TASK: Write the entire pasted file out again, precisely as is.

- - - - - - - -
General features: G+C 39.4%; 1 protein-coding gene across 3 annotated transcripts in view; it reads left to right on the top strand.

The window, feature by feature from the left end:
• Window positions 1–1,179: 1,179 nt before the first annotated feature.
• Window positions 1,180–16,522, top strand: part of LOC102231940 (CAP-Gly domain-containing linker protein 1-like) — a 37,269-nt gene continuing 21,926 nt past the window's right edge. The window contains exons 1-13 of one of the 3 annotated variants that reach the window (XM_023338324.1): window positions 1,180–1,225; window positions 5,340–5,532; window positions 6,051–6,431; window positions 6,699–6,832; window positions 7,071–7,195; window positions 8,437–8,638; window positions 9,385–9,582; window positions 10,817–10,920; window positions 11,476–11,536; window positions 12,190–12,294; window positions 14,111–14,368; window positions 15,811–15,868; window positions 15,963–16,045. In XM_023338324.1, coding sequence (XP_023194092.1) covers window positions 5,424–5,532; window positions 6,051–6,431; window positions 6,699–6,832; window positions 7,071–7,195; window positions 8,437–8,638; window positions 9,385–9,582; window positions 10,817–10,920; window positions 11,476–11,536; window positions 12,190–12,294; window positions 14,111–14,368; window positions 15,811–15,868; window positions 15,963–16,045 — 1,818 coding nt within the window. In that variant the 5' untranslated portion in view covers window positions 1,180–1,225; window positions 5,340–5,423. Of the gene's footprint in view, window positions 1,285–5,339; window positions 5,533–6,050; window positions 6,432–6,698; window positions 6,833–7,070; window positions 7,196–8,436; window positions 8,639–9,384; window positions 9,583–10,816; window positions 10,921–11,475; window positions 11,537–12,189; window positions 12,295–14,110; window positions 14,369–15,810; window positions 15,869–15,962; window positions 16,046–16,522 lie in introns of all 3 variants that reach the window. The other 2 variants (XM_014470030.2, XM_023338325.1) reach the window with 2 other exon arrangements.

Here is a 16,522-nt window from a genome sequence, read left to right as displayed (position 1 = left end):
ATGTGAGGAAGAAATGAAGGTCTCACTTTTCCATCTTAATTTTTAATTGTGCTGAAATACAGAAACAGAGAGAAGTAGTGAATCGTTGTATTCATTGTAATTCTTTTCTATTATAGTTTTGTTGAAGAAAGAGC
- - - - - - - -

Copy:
General features: G+C 39.4%; 1 protein-coding gene across 3 annotated transcripts in view; it reads left to right on the top strand.

The window, feature by feature from the left end:
• Window positions 1–1,179: 1,179 nt before the first annotated feature.
• Window positions 1,180–16,522, top strand: part of LOC102231940 (CAP-Gly domain-containing linker protein 1-like) — a 37,269-nt gene continuing 21,926 nt past the window's right edge. The window contains exons 1-13 of one of the 3 annotated variants that reach the window (XM_023338324.1): window positions 1,180–1,225; window positions 5,340–5,532; window positions 6,051–6,431; window positions 6,699–6,832; window positions 7,071–7,195; window positions 8,437–8,638; window positions 9,385–9,582; window positions 10,817–10,920; window positions 11,476–11,536; window positions 12,190–12,294; window positions 14,111–14,368; window positions 15,811–15,868; window positions 15,963–16,045. In XM_023338324.1, coding sequence (XP_023194092.1) covers window positions 5,424–5,532; window positions 6,051–6,431; window positions 6,699–6,832; window positions 7,071–7,195; window positions 8,437–8,638; window positions 9,385–9,582; window positions 10,817–10,920; window positions 11,476–11,536; window positions 12,190–12,294; window positions 14,111–14,368; window positions 15,811–15,868; window positions 15,963–16,045 — 1,818 coding nt within the window. In that variant the 5' untranslated portion in view covers window positions 1,180–1,225; window positions 5,340–5,423. Of the gene's footprint in view, window positions 1,285–5,339; window positions 5,533–6,050; window positions 6,432–6,698; window positions 6,833–7,070; window positions 7,196–8,436; window positions 8,639–9,384; window positions 9,583–10,816; window positions 10,921–11,475; window positions 11,537–12,189; window positions 12,295–14,110; window positions 14,369–15,810; window positions 15,869–15,962; window positions 16,046–16,522 lie in introns of all 3 variants that reach the window. The other 2 variants (XM_014470030.2, XM_023338325.1) reach the window with 2 other exon arrangements.

Here is a 16,522-nt window from a genome sequence, read left to right as displayed (position 1 = left end):
ATGTGAGGAAGAAATGAAGGTCTCACTTTTCCATCTTAATTTTTAATTGTGCTGAAATACAGAAACAGAGAGAAGTAGTGAATCGTTGTATTCATTGTAATTCTTTTCTATTATAGTTTTGTTGAAGAAAGAGC